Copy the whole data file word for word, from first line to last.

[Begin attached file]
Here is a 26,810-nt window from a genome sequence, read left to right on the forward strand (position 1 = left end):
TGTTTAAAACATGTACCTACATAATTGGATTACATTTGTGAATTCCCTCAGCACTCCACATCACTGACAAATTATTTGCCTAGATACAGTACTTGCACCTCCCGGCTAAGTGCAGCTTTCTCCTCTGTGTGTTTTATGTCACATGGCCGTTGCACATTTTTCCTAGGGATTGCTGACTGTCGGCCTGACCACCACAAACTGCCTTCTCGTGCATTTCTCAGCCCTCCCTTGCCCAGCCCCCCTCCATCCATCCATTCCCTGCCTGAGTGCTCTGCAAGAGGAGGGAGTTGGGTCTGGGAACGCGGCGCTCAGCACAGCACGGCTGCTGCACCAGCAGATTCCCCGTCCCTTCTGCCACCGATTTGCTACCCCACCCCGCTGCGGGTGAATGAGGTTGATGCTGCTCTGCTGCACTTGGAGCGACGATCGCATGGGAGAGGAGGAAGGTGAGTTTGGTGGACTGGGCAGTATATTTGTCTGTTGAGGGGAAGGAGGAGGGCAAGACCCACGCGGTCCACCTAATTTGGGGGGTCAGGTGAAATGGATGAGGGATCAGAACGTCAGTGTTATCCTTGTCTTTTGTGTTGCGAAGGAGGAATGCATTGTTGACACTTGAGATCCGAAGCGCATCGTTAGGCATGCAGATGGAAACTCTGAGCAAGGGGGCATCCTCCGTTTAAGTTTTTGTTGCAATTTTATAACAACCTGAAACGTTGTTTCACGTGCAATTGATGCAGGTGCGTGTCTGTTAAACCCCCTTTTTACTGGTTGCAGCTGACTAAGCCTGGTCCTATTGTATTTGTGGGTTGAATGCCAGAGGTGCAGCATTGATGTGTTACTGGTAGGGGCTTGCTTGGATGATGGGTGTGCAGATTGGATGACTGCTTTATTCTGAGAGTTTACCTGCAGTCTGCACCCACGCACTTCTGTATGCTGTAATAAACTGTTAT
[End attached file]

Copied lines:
Here is a 26,810-nt window from a genome sequence, read left to right on the forward strand (position 1 = left end):
TGTTTAAAACATGTACCTACATAATTGGATTACATTTGTGAATTCCCTCAGCACTCCACATCACTGACAAATTATTTGCCTAGATACAGTACTTGCACCTCCCGGCTAAGTGCAGCTTTCTCCTCTGTGTGTTTTATGTCACATGGCCGTTGCACATTTTTCCTAGGGATTGCTGACTGTCGGCCTGACCACCACAAACTGCCTTCTCGTGCATTTCTCAGCCCTCCCTTGCCCAGCCCCCCTCCATCCATCCATTCCCTGCCTGAGTGCTCTGCAAGAGGAGGGAGTTGGGTCTGGGAACGCGGCGCTCAGCACAGCACGGCTGCTGCACCAGCAGATTCCCCGTCCCTTCTGCCACCGATTTGCTACCCCACCCCGCTGCGGGTGAATGAGGTTGATGCTGCTCTGCTGCACTTGGAGCGACGATCGCATGGGAGAGGAGGAAGGTGAGTTTGGTGGACTGGGCAGTATATTTGTCTGTTGAGGGGAAGGAGGAGGGCAAGACCCACGCGGTCCACCTAATTTGGGGGGTCAGGTGAAATGGATGAGGGATCAGAACGTCAGTGTTATCCTTGTCTTTTGTGTTGCGAAGGAGGAATGCATTGTTGACACTTGAGATCCGAAGCGCATCGTTAGGCATGCAGATGGAAACTCTGAGCAAGGGGGCATCCTCCGTTTAAGTTTTTGTTGCAATTTTATAACAACCTGAAACGTTGTTTCACGTGCAATTGATGCAGGTGCGTGTCTGTTAAACCCCCTTTTTACTGGTTGCAGCTGACTAAGCCTGGTCCTATTGTATTTGTGGGTTGAATGCCAGAGGTGCAGCATTGATGTGTTACTGGTAGGGGCTTGCTTGGATGATGGGTGTGCAGATTGGATGACTGCTTTATTCTGAGAGTTTACCTGCAGTCTGCACCCACGCACTTCTGTATGCTGTAATAAACTGTTAT